These are:

  1. P1-for mechanically generated particles, e.g. dusts and silica. These are suitable for the relatively “large” particles (>1 micron) released in mechanical operations like sanding, drilling, cutting, sawing, crushing etc.
  2. P2-for mechanically and thermally generated particles, e.g. welding fume. This class of filters has a higher capture efficiency to be able to deal effectively with smaller, thermally generated particles like sub-micron sized welding fume. The P2 is also the class of filter recommended for specific infection control applications, e.g. with SARS, TB or other infectious diseases, where they can capture biologically active airborne particles and aerosols under specified conditions.
  3. P3- for use with toxic materials and/or when very high protection levels* are needed. e.g. beryllium or radioactive particles.

Note: To achieve these high protection levels, any P3 filter must be worn on a full facemask or as part of a head- covering respirator. If P3 filters are fitted to any half facemask, this combination is graded by AS/NZS 1715 to perform only as well as a P2 rated filter on this mask. This is because the 'weak point' of the half facemask respirator is the face seal, not the filter performance, i.e. in practice most leakage on a half facemask respirator will occur around the seal on the face, not through the filters. This means using a P3 filter on a half facemask provides no greater effective level of protection in practice than a P2 or P1 used against mechanically generated particles.

Ensuring protection

The all-important question, of course, is how can you ensure proper protection? OSHA’s respirator standard requires employers to establish and maintain an effective respiratory protection programme when employees must wear respirators to protect against workplace hazards. Different hazards require different respirators, and employees are responsible for wearing the appropriate respirator and complying with the respiratory protection programme.

The standard contains requirements for programme administration, worksite- specific procedures, respirator selection, employee training, fit testing, medical evaluation, and respirator use, cleaning, maintenance, and repair. Employees must use respirators while effective engineering controls, if they are feasible, are being installed.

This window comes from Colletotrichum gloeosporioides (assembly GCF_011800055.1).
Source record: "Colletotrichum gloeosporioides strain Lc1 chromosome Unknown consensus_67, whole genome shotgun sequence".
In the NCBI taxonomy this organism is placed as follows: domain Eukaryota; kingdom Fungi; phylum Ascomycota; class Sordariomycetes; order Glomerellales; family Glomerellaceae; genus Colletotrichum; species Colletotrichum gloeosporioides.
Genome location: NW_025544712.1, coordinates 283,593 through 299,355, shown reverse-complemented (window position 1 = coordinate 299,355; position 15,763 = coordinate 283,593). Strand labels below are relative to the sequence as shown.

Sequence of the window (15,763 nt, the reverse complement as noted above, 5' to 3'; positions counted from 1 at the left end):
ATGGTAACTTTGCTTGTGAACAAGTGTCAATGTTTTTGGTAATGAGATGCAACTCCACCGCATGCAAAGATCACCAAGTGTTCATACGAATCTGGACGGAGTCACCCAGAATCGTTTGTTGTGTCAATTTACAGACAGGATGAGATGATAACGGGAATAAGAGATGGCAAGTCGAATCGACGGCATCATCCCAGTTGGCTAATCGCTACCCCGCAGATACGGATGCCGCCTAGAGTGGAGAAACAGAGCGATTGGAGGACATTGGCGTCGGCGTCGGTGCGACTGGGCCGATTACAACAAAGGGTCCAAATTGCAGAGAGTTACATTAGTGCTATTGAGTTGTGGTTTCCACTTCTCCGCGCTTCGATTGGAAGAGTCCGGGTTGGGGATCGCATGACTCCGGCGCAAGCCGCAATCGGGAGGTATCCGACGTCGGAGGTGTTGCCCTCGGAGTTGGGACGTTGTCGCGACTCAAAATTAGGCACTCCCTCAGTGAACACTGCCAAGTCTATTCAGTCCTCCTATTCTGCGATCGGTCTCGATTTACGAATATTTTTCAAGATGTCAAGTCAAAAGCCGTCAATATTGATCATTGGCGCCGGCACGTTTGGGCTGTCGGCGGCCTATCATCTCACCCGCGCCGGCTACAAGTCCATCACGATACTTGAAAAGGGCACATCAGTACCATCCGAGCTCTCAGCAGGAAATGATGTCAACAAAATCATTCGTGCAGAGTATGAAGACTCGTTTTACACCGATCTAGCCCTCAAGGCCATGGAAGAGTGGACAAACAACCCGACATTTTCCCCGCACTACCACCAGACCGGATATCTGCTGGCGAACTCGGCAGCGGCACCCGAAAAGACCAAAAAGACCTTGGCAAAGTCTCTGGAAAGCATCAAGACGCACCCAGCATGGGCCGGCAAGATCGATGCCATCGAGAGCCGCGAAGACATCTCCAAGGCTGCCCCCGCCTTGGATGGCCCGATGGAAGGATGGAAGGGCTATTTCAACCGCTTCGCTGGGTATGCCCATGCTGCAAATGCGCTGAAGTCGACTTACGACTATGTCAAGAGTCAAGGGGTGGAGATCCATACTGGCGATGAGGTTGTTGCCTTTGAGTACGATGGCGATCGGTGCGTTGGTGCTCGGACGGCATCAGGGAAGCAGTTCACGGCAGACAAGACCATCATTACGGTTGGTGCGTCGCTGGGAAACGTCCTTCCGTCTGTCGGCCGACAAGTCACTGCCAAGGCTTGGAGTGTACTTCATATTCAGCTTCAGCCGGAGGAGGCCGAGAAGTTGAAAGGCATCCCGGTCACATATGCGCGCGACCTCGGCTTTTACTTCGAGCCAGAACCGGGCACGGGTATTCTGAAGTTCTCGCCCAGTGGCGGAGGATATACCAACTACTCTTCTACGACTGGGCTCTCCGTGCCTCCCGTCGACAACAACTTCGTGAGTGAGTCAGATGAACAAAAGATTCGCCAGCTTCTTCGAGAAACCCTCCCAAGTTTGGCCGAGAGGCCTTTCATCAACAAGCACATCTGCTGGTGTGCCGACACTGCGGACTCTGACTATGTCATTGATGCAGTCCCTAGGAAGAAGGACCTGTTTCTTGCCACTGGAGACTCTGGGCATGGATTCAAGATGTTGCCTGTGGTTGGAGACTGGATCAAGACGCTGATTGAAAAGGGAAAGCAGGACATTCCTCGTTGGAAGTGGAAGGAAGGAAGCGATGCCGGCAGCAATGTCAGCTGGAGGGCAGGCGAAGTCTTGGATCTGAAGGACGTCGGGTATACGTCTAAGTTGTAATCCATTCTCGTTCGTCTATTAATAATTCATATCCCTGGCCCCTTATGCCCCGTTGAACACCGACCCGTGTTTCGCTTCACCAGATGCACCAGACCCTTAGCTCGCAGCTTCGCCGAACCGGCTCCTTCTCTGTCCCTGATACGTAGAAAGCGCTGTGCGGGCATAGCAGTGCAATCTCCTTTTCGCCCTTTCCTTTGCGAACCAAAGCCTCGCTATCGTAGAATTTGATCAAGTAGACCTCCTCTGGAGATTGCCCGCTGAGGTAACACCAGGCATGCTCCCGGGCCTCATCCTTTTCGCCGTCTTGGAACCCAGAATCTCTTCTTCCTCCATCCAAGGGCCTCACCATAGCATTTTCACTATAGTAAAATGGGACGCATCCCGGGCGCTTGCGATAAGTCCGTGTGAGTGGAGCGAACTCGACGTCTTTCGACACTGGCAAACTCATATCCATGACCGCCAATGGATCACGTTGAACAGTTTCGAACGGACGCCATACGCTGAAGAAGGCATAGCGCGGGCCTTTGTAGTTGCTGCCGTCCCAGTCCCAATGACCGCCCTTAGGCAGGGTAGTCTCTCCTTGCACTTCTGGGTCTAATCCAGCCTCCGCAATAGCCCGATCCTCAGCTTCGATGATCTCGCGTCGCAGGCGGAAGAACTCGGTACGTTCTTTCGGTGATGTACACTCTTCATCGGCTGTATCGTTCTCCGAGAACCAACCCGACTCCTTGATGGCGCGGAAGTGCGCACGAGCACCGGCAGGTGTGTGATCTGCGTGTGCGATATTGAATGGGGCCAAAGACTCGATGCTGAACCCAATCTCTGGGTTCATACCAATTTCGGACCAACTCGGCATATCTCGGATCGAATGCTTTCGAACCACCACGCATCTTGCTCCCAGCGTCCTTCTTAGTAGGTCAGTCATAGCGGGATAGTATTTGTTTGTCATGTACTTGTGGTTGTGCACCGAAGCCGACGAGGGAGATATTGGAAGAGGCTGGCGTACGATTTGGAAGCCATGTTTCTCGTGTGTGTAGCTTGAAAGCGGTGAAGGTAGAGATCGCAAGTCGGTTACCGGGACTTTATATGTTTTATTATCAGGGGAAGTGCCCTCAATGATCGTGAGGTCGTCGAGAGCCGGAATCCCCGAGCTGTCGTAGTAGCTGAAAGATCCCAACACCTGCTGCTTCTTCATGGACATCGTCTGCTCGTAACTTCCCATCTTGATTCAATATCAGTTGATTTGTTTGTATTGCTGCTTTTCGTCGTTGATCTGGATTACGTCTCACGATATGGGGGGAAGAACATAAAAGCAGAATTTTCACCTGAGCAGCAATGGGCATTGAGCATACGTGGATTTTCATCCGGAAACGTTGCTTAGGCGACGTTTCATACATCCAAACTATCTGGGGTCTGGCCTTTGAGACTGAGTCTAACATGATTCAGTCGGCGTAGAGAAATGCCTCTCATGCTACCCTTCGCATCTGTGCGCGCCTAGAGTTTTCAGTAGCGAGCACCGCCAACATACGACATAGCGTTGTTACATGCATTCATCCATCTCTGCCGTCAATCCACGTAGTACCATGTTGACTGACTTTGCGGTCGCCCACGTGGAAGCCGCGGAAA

If engineering controls are not feasible, employers must provide respirators and employees must wear them when necessary to protect their health. The employee’s equipment must be properly selected, used and maintained for a particular work environment and contaminant. In addition, employers must train employees in all aspects of the respiratory protection programme.

How do you monitor work areas?

Employers must maintain surveillance_of the work area conditions and the degree of worker exposure or stress – a combination of work rate, environmental conditions, and physiological burdens of wearing a respirator. Changes in operating procedures, temperature, air movement, humidity, and work practices may

influence the concentration of a substance in the work area atmosphere. Employers must periodically monitor these factors as they affect air contaminant concentrations. In instances where work is of such short duration that it takes longer to do the test than the job, reasonable estimates of exposure are allowable.

In situations where the environment is or may be immediately dangerous to life or health, employers must ensure that one or more employees are located outside the dangerous environment. These employees must maintain visual, voice, or signal line communication with employees in the IDLH atmosphere. In interior structural firefighting situations, employers must ensure that at least two employees enter the structure and remain in visual or voice contact with one another at all times. Also, at least two employees must be located outside the fire area to provide effective emergency rescue. All workers engaged in interior structural firefighting must use SCBA.

Working in a safe and healthful environment can stimulate innovation and creativity and result in increased performance and higher productivity. The key to a safe and healthful work environment is a comprehensive safety and health management system. Encourage these employers to continuously improve their safety and health management programmes:

• Motivate other employers to achieve excellent safety and health results in the same outstanding way

• Establish a cooperative relationship between all relevant key stakeholders

With all the need for being able to breathe easy, respiratory protection does have its benefits, doesn’t it? The positive that being able to breathe just_a little bit easier and protect workers against insufficient oxygen environments, harmful dusts, fogs, smokes, mists, gases, vapours, and sprays. There seem to be a lot of potential hazards in the working environment but yes prevention is better than cure. Conversely, these hazards may cause cancer, lung impairment, diseases, or death.

So putting on the respiratory protection may seem like a good idea after all, just ask your kids!

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Mark Da Silva
Mark Da Silva is Director of Work, Health and Safety Programmes at WorkSafe Victoria. As the Director of Programmes his remit includes leading and facilitating the delivery of the strategic health and safety improvement programmes; aimed at reducing injury, illness and fatalities in Victoria workplaces.